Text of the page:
Through all this ICI has managed a surprising clever evolution, first by shifting its production and marketing effort abroad, then by growing a high margin pharmaceuticals business. When it realised that pharmaceuticals is an entirely separate industry, it bravely demerged. Then last year ICI did the splits for a second time, selling off industrial chemicals and concentrating on the less lumpy, less cyclical businesses of paint and speciality chemicals.
Now it is about to change again but this time it will be management, not businesses going through the revolving door. The promotion of Charles Miller Smith to chairman next year only three years after arriving from Unilever and the recruitment of an heir apparent as chief executive in the shape of Brendan O'Neill from Guinness means that ICI will be run by a pair or outsiders for the first time since its foundation in 1926.
Although ICI's traditional strengths lie in science and technology, its future belongs as much to those who know how to market products, like Messrs Miller Smith and O'Neill. The fact that an incumbent is not being groomed for the top slots speaks volumes. Those who are passed over for the top job at ICI rarely hang around. Bill Duncan and Bob Haslam went off to run Rolls-Royce and Tate & Lyle respectively after John Harvey Jones pipped them to the chairman's job, and Robin Ibbs soon left for Lloyds Bank after coming second to Denys Henderson. Sir Ronnie may find the exodus has already started when he hands up the chairman's job next April.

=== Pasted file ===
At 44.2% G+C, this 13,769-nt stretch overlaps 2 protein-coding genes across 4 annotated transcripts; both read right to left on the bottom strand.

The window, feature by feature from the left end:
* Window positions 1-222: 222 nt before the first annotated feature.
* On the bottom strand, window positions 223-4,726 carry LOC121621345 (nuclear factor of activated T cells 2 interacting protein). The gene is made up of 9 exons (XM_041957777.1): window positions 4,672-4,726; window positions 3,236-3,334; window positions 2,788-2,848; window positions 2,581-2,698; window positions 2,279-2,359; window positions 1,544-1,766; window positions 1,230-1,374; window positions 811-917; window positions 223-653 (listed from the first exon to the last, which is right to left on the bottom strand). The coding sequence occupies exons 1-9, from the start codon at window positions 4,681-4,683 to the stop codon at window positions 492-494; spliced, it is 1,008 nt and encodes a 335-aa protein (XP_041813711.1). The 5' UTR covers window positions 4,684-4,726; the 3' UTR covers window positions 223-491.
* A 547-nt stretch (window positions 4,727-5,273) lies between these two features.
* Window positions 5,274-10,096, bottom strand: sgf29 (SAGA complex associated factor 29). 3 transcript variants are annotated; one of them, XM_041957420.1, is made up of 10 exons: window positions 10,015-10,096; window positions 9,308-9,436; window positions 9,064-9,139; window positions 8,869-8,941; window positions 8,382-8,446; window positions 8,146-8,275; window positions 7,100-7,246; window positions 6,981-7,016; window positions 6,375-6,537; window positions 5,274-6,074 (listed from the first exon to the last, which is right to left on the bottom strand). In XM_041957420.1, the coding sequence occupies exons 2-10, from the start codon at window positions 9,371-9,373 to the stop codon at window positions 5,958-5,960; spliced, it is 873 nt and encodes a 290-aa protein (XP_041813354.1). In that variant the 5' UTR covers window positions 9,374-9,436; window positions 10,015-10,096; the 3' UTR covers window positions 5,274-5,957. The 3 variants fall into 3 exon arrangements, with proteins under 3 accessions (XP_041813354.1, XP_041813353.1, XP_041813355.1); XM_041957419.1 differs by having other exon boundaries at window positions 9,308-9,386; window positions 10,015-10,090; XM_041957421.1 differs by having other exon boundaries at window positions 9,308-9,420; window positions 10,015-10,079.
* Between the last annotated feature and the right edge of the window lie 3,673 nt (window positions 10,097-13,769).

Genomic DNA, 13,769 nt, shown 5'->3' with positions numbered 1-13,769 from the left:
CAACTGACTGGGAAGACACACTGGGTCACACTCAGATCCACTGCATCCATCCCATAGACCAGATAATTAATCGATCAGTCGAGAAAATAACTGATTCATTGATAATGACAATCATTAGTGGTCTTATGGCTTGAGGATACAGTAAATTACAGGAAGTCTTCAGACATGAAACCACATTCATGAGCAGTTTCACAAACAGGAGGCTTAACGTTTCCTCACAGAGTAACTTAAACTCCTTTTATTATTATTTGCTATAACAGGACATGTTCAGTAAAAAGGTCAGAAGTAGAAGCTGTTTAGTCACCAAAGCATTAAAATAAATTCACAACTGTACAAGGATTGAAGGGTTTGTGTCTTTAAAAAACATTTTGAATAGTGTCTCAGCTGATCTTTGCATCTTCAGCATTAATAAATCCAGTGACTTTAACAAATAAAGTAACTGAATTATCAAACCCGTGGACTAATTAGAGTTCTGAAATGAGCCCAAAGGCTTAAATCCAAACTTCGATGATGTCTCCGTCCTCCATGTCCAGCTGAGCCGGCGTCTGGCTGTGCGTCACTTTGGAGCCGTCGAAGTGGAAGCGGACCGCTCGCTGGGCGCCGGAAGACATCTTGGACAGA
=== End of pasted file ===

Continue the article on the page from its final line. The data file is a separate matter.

Gates is trying to stifle competition
A recent survey discovered that Bill Gates has achieved role model status among children and teenagers - a position normally reserved for pop, movie and sports stars. Unfortunately, not all of what Mr Gates does deserves unqualified admiration. Like many inspired and highly successful businessmen, he is also essentially a monopolist. And like Rupert Murdoch, he is also a remarkably successful one.
Microsoft was back in the US courts yesterday arguing over whether its Internet Explorer software should be treated as a separate product from its Windows computer operating system. The arguments bear some repeating. Microsoft claims that the two are essentially one and the same thing, that its internet browser is an integral part of Windows, and that anyone who installs Windows must therefore also install Microsoft Explorer. Rival browser suppliers say Microsoft is attempting to use its near complete monopoly of the PC operating system market to dominate the quite separate and distinct market for browsers, which act as a gateway to the internet.